Viktoryia Kalesnikava

Transnational NGOs are a rather recent historical and cultural phenomenon, originating at the turn of 20th century and really coming into their own in 1980s, accompanied Post Cold War rapid neoliberalization. What enabled transnational NGOs to flourish at such speed and magnitude worldwide? What are the concrete implications of such an expansion? What local problems present themselves to NGOs that cannot be staged in ‘global’ terms, but nonetheless play a crucial role in the NGO industry?

Through ethnography, I explore the various ways in which transnational NGOs, as an emergent social form, attempt to accommodate and incorporate within its own cultural logic and practice contingency and local socio-cultural difference. In doing so, I focus on various local and regional sites of negotiation, capacity building, and governance. More specifically, my research focuses on the contemporary transnational orphan industry and its role in the emergence of global norms of care. I do so by examining one of its more visible actors: SOS Children’s Village (SOSCV), a transnational NGO and orphan charity operating in over 132 countries, which aims to provide every child – orphaned, abandoned, or in need – with a permanent family and home.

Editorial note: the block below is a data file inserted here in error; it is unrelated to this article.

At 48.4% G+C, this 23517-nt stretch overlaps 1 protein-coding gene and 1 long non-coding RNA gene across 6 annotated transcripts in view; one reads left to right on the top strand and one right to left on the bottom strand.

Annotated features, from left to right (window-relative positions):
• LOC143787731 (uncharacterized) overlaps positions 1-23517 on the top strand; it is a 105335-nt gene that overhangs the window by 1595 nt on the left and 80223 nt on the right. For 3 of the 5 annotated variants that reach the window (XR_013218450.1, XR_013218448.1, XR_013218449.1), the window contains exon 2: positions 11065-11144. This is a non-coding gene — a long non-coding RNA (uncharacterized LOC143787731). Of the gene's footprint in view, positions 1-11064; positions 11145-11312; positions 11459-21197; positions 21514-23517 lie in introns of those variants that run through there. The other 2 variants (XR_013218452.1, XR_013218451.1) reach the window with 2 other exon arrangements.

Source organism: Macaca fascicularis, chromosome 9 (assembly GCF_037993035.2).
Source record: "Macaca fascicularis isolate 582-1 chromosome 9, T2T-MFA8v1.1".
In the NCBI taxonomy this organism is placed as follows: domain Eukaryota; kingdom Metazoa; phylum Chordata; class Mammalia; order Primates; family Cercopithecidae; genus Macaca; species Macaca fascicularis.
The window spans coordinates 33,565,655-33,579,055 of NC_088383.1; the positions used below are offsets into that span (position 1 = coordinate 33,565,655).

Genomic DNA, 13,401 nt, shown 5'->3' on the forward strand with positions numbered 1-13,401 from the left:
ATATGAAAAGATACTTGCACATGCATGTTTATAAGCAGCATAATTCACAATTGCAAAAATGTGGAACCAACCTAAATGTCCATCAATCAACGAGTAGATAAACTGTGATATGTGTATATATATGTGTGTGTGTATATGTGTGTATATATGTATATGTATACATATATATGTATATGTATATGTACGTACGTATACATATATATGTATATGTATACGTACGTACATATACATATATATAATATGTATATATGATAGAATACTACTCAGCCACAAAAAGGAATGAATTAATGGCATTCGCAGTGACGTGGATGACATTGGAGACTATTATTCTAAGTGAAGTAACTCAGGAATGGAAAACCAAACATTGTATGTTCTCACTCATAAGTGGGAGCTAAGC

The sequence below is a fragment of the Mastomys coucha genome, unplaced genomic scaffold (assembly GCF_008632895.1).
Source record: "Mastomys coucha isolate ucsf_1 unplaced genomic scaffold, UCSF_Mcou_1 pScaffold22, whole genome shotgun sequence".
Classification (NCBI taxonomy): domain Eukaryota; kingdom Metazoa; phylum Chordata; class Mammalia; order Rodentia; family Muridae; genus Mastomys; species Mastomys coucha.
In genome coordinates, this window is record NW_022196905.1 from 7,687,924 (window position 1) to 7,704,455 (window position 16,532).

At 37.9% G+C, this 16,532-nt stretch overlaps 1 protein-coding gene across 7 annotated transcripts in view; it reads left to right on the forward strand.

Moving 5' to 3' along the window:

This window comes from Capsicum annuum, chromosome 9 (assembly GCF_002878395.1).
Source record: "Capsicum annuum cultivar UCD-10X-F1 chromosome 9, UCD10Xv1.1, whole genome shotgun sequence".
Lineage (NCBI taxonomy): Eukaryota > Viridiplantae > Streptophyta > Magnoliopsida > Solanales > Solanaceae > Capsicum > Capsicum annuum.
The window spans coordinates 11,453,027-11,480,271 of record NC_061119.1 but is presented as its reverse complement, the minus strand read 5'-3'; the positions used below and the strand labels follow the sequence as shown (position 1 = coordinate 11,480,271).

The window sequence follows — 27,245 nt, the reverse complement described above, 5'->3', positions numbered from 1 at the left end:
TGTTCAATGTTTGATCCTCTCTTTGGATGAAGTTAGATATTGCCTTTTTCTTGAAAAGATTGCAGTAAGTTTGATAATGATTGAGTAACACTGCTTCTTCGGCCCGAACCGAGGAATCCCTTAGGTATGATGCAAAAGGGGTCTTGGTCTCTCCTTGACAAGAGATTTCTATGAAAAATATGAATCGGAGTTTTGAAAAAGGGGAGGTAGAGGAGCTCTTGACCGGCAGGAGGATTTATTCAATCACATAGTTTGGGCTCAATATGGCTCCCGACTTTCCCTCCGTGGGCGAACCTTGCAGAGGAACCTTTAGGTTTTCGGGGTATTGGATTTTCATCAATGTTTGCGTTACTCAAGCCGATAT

As a part of my research, I examine ideologies of kinship embedded in institutional practices that allow NGOs, and SOSCV in particular, to render their mission valid, if not complete in both description and practice. What kind of sociality and relatedness is made visible when kinship is constituted neither by biology or shared substance, but is rather imposed and regulated from the outside through institutional norms and universalized notions of family and care? What kinds of knowledge and values emerge if kinship is held accountable to capitalist standards of logic, rights and rationality? Examining kinship ideologies provides a tool for beginning to look critically at the models and values that guide state/civil society in their interventions, as well as a way of indexing wider changes within the discipline of anthropology.

The experience of being a political asylee of Belarus made me acutely aware of the presence of political and institutional power in social life, encouraging me to question and revisit an anthropology of ethics and well-being in the everyday. This latter interest also encompasses practices of healing, sorcery, and witchcraft in contemporary Europe, including those inherent in state and capitalist practices.

My additional research interests include anthropology of childhood and education; human trafficking and human rights; pharmaceutical industries and biotechnologies.

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